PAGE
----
Consumer prices are higher due to a scattered population, but also to market regulations and high import barriers, which increases disparities with neighbouring countries and between sectors. Norway is a small market and border measures are an impediment for the development of competition in the value chain. There are also indications that importers may have market power due to structural and regulatory features like vertical integration of domestic wholesale and importation, the TRQ system. This may cause higher import prices than in international markets. There is evidence that product variety and product innovation was lower in Norway than in the European Union in the 1990s, even if it has significantly improved since, driven mainly by retail and processing rather than from primary suppliers (Olsen and Pettersen, 2020[2]).

Highly regulated markets and import barriers are known to be impediments for innovation and productivity growth (OECD, 2019[1]). Apart from the historical lower product variety, there are no clear examples of how these market regulations may have reduced innovation in Norway. Recently, innovation seems to have taken place more in processes than in products or services. However, productivity growth in the processing industry in recent years has been low compared to the protected primary sector and the concentrated retail-wholesale sector. There are also examples of good performance in areas of innovation such as genetics and breeding, with links to the rapidly growing aquaculture sector. There has also been investment on digital in agriculture, including precision farming, digital interchange of data and widespread use of milking robots. The performance in terms of biosafety and veterinary medicine, has also been remarkable. However, innovations that are sustainable over time usually respond to market signals and opportunities that are not fully working upstream in the value chain. Innovation in products has declined in Norway, with many local small shops having low incentives.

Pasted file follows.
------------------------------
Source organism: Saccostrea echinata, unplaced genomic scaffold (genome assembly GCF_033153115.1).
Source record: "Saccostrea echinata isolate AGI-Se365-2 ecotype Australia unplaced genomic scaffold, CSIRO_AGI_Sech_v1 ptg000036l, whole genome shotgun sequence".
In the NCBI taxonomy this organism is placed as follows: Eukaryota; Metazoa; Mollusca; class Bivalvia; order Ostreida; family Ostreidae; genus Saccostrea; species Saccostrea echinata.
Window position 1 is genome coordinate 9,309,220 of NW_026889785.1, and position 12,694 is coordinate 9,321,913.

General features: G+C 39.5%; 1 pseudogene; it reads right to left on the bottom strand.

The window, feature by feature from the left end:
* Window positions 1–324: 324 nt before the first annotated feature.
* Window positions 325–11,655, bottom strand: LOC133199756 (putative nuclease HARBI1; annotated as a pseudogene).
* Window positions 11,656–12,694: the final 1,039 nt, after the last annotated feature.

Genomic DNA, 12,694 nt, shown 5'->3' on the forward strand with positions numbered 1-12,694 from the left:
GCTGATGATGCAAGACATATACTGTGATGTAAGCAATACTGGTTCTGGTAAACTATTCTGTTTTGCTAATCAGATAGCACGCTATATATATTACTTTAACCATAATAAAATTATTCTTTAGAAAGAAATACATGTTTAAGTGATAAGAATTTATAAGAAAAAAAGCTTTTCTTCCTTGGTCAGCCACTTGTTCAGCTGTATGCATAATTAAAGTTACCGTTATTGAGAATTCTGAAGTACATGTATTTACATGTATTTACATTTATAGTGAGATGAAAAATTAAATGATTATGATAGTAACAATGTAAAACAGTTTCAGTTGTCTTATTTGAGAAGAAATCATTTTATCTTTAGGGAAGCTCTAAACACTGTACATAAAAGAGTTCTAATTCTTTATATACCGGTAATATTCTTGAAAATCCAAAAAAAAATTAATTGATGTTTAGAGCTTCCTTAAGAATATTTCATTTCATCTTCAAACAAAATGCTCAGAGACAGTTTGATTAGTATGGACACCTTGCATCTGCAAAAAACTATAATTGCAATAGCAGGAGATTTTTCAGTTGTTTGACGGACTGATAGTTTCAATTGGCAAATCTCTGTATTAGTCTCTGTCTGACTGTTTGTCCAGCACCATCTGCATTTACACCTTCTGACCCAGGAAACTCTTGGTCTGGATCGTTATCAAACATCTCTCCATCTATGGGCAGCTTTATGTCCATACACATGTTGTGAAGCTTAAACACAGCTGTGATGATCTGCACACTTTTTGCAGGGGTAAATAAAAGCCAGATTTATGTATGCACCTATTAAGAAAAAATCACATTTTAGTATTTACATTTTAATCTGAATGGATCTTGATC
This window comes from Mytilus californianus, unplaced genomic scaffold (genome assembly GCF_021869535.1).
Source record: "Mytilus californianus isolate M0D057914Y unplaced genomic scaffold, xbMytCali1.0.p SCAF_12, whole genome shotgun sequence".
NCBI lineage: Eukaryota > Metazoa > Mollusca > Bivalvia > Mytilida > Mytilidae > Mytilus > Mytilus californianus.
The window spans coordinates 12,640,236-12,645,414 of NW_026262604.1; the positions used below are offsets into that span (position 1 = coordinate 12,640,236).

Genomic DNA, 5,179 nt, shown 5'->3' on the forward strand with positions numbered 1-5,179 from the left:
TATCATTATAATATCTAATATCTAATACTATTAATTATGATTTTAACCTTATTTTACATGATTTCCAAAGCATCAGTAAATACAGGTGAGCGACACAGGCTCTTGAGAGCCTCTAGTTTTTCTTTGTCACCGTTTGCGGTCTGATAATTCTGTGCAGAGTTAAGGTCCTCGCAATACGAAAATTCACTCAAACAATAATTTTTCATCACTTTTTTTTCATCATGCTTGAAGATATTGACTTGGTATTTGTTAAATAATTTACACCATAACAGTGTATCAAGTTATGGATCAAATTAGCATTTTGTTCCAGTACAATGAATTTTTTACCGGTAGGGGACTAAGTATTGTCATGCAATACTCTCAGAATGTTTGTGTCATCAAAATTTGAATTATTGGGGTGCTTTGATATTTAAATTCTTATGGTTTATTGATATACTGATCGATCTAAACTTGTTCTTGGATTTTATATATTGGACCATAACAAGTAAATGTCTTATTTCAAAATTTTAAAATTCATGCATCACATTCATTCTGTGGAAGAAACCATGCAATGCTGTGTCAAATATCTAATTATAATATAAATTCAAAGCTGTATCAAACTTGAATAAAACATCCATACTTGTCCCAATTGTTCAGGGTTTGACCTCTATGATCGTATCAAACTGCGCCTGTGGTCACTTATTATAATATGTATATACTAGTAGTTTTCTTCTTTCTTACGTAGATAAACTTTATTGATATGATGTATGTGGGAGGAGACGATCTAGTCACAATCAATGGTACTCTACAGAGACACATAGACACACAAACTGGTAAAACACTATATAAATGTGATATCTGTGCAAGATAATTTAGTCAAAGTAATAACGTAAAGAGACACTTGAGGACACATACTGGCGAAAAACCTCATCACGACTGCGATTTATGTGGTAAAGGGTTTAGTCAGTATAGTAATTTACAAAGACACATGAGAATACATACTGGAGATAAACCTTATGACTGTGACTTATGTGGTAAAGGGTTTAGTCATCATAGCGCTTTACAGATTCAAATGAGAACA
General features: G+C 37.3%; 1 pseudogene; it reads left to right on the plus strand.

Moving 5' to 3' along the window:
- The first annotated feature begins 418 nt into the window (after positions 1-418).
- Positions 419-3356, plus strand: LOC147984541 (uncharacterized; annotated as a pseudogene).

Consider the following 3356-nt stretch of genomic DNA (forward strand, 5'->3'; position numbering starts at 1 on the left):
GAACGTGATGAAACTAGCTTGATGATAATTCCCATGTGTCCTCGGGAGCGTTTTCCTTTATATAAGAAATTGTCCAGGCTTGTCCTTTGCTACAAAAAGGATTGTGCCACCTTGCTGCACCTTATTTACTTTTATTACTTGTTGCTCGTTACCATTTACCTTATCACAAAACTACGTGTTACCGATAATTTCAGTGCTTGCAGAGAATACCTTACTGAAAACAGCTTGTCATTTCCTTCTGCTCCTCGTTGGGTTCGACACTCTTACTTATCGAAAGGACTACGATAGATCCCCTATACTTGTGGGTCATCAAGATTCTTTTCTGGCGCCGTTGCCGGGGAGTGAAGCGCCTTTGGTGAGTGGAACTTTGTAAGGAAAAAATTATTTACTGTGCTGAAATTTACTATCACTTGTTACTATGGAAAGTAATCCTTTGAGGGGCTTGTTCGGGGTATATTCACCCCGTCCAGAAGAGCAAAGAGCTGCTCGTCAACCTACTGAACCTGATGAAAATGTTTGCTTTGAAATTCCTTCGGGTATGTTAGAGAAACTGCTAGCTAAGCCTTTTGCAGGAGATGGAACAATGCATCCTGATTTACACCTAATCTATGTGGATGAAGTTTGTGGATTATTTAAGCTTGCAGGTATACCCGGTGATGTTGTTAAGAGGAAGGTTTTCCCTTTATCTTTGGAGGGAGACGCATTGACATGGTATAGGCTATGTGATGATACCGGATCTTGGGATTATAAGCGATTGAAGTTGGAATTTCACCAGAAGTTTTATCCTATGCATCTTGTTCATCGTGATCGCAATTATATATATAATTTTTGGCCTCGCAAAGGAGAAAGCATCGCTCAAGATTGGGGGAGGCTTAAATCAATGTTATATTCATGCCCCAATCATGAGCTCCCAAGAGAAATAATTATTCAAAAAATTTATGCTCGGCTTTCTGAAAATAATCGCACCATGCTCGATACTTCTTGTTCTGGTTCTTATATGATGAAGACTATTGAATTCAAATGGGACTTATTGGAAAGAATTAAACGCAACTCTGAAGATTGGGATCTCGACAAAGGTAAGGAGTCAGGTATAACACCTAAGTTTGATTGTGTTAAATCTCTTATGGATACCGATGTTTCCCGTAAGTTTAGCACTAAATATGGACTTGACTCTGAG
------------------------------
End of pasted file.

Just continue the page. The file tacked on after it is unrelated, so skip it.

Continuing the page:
Co-operatives in main agricultural value chains in Norway play the combined role of wholesale market regulator on behalf of the Sales Marketing Council, and a dominant position as a first buyer and processor. Having a large share of the primary market empowers these co-operatives to implement market regulation actions to reach target prices for primary agricultural products. However, there is an intrinsic difficulty in trying to increase competition in the processing industry and keeping the market regulatory capacity of co-operatives. The current system has the advantage of being trusted after incremental adjustments over time and can be effective in implementing the current market regulation policies. However, these regulations distort market signals and impede opportunities to reach farmers and investors, and cause extra costs to consumers and the society related to prices and variety, and downstream investment and innovation.